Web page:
Archive for love story

The Magic Flute

Posted in Moments of Clarity, The Word: Stories, Writing Exercises with tags , , on 10/19/2011 by Janet Fitch

The Word: Flute

It was the thing about love, thought Allie, as she nested food into a lettuce leaf and rolled it like a cigar.  We called love love, but she had been in love many times, and every love was as different as… what could be so different, so varied?  Dogs maybe. Some were big and some were small, some were diggers under fences, others shed all over you, some jumped up and knocked you over.  There were lazy, lie-about loves, and nervous ones and ones that slobbered or made ‘mistakes’ indoors.  Some dogs were companionable and alert, and others were clowns, and some were just plain vicious and had to be put down.

She gazed at this man across the table in the Vietnamese restaurant, rolling a spring roll into a transparent sheet of wonton.

“What?” he asked.

And what was their love? what kind of a dog was this, this unlikely creature they were together?  A pound dog, maybe.  After all, he hadn’t dated in years, had kept himself busy reading, learning languages, collecting vintage microscopes and magic lanterns and Victrolas. He painted pictures for dollhouses.  He’d used the word ‘repudiate’ in a sentence on their first date, and ‘legerdemain.’ He knew how to pick a lock, and opened her door once to show her.  “Don’t tell anyone, it’s illegal.”  He needed a haircut.  He wore a shirt he bought at a gas station.  He could recite Shakespeare’s sonnets and half of the Tempest, but didn’t know where downtown was.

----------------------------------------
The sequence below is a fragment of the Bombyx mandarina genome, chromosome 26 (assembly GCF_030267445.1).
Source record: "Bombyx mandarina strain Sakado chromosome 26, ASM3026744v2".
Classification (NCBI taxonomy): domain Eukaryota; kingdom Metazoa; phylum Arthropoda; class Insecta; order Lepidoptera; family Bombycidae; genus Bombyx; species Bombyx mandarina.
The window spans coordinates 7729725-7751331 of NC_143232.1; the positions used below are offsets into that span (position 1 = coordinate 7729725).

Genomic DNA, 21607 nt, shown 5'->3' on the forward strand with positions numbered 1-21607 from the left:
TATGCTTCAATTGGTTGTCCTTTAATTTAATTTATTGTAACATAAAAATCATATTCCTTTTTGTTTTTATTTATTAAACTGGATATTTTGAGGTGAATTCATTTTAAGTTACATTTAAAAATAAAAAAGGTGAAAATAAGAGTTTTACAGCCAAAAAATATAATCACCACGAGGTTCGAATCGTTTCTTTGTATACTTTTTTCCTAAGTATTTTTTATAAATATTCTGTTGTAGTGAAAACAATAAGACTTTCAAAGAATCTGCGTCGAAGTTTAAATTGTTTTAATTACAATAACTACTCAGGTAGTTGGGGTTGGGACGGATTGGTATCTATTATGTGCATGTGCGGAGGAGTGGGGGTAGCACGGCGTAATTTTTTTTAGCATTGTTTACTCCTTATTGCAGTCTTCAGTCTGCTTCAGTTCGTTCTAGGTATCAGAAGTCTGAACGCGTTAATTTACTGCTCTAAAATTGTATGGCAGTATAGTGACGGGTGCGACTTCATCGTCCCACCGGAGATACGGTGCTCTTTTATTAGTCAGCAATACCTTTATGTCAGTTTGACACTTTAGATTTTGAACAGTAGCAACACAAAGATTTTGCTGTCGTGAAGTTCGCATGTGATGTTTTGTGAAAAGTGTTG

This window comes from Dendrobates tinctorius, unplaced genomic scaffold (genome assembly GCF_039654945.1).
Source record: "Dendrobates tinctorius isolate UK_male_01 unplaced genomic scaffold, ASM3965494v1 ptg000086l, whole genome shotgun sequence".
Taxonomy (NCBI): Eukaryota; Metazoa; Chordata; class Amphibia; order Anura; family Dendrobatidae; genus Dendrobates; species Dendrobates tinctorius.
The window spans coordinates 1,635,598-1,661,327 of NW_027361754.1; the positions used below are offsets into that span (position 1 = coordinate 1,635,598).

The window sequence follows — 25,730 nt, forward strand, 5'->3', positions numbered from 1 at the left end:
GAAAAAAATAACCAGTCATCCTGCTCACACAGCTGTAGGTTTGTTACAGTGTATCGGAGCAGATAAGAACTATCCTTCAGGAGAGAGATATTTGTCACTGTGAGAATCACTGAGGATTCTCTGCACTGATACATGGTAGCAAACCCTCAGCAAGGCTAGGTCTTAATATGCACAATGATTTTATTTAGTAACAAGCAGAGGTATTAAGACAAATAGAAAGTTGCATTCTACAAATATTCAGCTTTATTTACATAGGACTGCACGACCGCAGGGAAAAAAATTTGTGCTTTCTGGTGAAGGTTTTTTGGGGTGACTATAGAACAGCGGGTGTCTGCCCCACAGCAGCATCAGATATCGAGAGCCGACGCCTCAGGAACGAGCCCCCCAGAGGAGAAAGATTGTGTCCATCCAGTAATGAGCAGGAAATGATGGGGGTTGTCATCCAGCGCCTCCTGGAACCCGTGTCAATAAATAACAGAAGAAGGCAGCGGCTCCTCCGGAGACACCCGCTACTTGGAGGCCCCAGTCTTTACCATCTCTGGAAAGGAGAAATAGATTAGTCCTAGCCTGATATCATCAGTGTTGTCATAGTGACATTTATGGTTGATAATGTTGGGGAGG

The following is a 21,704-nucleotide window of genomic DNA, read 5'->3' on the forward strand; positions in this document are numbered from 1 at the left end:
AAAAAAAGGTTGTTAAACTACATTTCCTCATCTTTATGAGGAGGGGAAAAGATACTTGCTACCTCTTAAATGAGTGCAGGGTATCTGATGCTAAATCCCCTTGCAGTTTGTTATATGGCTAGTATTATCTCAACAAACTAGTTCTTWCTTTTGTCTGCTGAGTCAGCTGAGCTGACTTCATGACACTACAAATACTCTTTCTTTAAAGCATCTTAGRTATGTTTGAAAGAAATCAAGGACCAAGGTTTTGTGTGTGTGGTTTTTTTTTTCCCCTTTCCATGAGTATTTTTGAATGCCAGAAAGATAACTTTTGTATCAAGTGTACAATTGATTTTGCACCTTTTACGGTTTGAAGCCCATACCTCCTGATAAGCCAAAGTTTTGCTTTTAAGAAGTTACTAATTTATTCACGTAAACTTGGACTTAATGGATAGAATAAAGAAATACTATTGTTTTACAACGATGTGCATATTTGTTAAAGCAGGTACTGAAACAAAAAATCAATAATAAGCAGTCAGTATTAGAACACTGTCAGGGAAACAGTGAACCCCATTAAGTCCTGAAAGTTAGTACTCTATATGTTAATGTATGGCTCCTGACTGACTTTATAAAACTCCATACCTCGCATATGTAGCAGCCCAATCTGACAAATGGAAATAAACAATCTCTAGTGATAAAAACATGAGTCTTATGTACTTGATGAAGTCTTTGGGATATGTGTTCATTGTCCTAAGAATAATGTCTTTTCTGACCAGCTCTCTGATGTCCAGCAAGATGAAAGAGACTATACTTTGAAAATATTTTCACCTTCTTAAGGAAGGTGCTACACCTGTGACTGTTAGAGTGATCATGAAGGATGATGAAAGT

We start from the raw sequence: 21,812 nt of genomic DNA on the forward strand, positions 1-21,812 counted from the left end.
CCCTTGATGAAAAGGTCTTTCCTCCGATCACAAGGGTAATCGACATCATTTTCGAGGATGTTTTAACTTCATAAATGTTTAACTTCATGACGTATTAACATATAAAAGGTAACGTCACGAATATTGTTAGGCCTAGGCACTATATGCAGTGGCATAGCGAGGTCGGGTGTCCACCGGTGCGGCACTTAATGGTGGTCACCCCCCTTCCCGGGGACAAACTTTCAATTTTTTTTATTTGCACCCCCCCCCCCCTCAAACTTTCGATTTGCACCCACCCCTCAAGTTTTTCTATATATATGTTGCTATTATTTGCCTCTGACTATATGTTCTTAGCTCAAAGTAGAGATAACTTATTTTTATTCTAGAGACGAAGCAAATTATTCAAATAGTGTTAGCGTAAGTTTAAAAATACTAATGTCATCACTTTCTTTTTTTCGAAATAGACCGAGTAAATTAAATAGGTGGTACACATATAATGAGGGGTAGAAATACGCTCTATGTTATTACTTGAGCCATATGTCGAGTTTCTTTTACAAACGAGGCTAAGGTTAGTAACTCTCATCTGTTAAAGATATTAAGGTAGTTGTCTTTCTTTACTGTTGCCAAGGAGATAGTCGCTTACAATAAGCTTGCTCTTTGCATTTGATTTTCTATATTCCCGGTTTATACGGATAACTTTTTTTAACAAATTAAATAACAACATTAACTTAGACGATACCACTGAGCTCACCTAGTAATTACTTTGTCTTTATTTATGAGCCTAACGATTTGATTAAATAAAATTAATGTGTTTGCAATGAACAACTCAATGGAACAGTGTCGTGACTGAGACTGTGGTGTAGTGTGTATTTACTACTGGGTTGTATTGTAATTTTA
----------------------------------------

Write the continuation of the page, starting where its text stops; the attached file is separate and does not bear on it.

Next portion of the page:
And she was a woman who knew the difference between Baskerville and Goudy Old Style, could find Surinam on a map, an enthusiast in all things.  She could solve codes and ciphers, she loved traveling and wearing wigs, she liked songs in languages she didn’t understand. She made linoleum prints and assemblage art and got a 1400 on her SATs.  She read poetry, but could never learn anything by heart.  She was sentimental and gregarious.

Their kisses had resonance, like a good drum.  That surprised her. Mostly, he surprised her.  Because he could take her all in. Not just a part.  All of it. She didn’t have to leave anything out, she didn’t have to pretend to be more conventional, or moderate, so she could be understood. He could meet her everywhere.  When had that happened in the history of the world?